First, here’s the definition of “Backup” that I use:
The procedure for making extra copies of data in case the original is lost or damaged.
Backup files are EXTRA copies.
These extra files are stored in a safe place where they will not be touched unless you need them.
When you use the Google Photos app on your phone or tablet, you turn on the setting called “Backup and Sync.” I wish this was called “Upload and Sync” because it does not meet my definition of Backup.
Google Photos are Working Copies
With the Backup and Sync feature turned on, Google Photos will automatically upload every photo you take with your phone to the cloud – in your specified Google account. This is great! If you drop your phone overboard, your photos are not lost! So far, it does sound like a backup.
But, after your photos are uploaded, you are encouraged to work with them there. You can edit, delete, create, and share your photos using the Google Photos copy. These are not extra copies – they are the working copy of your photos. If you delete these, they’re gone, unless you have an extra copy somewhere.
It is your responsibility to make a true backup of your photos. Google Photos, all by itself, is not doing that for you.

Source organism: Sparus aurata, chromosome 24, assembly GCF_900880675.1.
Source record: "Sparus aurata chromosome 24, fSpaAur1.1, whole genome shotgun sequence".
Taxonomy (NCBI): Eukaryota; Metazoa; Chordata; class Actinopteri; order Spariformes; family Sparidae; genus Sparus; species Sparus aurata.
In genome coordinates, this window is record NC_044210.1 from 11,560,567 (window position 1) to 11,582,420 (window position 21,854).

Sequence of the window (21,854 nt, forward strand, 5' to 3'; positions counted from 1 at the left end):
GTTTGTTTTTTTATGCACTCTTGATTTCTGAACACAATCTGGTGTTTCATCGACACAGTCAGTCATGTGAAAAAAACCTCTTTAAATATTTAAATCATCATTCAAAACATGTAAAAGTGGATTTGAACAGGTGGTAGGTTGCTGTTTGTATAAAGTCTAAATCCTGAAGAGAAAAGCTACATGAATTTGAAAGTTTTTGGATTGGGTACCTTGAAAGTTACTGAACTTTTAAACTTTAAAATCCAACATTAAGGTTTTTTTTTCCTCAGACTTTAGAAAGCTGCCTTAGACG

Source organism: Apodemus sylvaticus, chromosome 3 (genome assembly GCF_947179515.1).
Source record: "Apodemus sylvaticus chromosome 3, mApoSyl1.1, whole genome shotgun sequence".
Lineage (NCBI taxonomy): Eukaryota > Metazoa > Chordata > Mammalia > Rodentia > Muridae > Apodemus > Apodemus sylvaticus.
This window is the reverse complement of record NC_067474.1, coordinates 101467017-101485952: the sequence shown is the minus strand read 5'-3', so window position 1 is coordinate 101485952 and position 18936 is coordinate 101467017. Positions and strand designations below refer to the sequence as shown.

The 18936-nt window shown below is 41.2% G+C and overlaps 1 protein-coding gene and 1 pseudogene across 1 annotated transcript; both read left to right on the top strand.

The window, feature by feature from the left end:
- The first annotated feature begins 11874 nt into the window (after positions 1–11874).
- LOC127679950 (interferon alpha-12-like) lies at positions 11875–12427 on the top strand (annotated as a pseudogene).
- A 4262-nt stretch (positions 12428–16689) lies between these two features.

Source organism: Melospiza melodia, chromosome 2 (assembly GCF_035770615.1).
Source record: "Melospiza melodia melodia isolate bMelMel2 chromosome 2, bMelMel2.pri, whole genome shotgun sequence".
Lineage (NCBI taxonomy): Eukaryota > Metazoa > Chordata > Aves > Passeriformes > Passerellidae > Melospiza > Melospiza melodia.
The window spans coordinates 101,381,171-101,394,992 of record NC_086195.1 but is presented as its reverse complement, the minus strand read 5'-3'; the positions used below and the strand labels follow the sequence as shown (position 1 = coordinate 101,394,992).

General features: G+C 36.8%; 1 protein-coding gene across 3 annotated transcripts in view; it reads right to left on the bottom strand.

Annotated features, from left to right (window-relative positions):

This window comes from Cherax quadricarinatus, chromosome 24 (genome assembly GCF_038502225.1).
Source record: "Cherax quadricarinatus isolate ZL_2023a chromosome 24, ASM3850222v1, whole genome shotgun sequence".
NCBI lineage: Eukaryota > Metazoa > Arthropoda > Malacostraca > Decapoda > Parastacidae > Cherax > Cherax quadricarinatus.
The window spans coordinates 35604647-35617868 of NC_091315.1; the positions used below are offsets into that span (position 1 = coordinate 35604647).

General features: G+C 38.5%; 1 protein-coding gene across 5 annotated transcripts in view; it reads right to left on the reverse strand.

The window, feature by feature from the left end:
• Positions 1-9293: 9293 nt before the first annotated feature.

Automatic method: use another cloud storage service like Dropbox, or OneDrive, or Amazon Cloud. I use OneDrive. Just download the OneDrive app to your phone, go into settings, and turn on Camera Upload. That automatically uploads a copy of every photo to my Microsoft OneDrive account.
Since this is in addition to Google Photos, the OneDrive copy is an extra copy! A backup. I rarely touch these photos since I prefer to work with the Google Photos app. An extra benefit of OneDrive is that you can choose to also synchronize with your computer’s hard drive, so your photos are automatically on your computer, available offline. Now you have 2 extra copies! It’s starting to feel very safe now. See other article: Getting your Photos Down From the Google Photos Cloud
Manual Backup: you can manually connect your phone to your computer and copy pictures to your hard drive. Use the charging cable that came with your computer. There is a USB connection on the end to plug into the computer. Then, follow the prompts on both your computer screen and the phone screen to establish the phone as a drive that your computer can see. Then use standard copy/paste functions to get the pictures from your phone to your computer.
Chris Guld is President and Teacher-in-Chief at GeeksOnTour.com. She has been in computer training and support since 1983 and owned a Computer Training Center called Computer Savvy from 1983-1996. She was one of the first WordPerfect Certified trainers in 1986; President of the International Computer Training Association in 1993; Author of the Beginner’s Guide to Picasa and the PicasaGeeks.com website. She is now a Top Contributor for the Google Photos Forum and owner of the LearnGooglePhotos.com blog. She loves to teach! If you want to learn, you’ve come to the right place.
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